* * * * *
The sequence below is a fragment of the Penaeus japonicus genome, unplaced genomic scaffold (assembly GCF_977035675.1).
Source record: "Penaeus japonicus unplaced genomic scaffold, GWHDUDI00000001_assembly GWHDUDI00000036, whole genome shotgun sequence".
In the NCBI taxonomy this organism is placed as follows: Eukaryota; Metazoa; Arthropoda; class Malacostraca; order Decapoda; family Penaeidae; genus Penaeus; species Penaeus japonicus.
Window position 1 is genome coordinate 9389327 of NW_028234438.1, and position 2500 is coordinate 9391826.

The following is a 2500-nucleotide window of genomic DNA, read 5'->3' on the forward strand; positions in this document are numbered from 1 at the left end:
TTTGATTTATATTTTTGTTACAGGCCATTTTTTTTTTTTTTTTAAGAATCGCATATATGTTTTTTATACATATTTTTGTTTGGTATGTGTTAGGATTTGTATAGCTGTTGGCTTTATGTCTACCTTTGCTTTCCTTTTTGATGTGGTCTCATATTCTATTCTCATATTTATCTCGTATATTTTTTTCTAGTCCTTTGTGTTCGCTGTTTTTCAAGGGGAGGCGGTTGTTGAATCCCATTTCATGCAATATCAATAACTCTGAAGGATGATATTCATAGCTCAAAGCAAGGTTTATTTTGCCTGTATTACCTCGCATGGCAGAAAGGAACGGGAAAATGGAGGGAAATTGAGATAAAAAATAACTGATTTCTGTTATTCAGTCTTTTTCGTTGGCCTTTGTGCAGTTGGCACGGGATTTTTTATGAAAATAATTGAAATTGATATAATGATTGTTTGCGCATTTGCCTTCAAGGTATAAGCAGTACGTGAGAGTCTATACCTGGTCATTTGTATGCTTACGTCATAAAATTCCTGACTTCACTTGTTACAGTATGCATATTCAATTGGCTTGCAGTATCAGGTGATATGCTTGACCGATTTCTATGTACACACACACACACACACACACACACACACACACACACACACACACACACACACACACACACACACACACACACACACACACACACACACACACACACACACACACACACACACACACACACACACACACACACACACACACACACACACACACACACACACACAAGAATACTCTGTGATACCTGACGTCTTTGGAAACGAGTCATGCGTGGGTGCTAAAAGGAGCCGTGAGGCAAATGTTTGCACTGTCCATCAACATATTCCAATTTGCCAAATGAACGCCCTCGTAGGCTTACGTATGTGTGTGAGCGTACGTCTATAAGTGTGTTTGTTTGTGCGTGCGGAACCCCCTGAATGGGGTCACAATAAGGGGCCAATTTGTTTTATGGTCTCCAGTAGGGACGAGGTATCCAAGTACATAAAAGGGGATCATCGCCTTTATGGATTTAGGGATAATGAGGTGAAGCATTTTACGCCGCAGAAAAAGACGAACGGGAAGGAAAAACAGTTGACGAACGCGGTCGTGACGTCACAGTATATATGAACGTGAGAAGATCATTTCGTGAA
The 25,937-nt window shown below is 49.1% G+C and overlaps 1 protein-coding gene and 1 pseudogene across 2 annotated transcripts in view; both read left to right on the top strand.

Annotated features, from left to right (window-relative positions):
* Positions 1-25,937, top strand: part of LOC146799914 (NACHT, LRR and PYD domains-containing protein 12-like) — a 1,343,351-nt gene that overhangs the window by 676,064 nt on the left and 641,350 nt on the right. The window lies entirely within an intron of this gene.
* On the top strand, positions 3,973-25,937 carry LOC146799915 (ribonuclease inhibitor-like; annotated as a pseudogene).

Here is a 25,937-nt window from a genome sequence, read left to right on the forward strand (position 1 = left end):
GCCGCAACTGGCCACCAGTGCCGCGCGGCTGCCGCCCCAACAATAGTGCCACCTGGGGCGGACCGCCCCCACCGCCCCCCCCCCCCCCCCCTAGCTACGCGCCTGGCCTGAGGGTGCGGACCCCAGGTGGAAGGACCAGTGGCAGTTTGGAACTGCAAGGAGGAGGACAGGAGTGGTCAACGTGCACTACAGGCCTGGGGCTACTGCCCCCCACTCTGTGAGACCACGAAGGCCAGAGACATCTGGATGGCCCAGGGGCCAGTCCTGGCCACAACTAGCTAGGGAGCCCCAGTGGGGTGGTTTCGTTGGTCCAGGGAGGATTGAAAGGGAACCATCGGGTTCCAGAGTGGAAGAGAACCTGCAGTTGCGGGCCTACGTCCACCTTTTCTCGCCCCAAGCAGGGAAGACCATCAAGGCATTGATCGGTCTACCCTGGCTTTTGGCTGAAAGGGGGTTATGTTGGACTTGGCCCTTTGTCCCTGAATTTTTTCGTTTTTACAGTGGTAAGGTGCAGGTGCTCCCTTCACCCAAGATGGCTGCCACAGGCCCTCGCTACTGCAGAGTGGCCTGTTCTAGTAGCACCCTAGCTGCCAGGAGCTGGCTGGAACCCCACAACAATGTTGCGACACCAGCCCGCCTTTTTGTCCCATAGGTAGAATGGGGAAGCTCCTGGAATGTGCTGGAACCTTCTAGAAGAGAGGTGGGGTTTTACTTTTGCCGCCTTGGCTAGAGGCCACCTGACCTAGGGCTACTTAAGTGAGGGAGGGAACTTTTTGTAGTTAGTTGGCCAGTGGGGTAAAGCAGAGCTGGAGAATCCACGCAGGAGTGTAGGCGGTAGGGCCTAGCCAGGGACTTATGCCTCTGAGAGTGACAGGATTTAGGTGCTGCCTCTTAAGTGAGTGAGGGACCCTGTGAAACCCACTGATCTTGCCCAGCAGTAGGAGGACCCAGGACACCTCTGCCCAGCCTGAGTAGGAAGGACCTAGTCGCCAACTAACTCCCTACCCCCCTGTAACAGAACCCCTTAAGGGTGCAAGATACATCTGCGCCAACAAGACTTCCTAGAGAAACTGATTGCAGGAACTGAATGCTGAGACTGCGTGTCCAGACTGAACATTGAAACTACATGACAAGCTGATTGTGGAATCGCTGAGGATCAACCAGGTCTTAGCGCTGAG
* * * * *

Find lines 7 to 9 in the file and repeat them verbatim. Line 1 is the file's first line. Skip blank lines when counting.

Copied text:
The 25,937-nt window shown below is 49.1% G+C and overlaps 1 protein-coding gene and 1 pseudogene across 2 annotated transcripts in view; both read left to right on the top strand.

Annotated features, from left to right (window-relative positions):
* Positions 1-25,937, top strand: part of LOC146799914 (NACHT, LRR and PYD domains-containing protein 12-like) — a 1,343,351-nt gene that overhangs the window by 676,064 nt on the left and 641,350 nt on the right. The window lies entirely within an intron of this gene.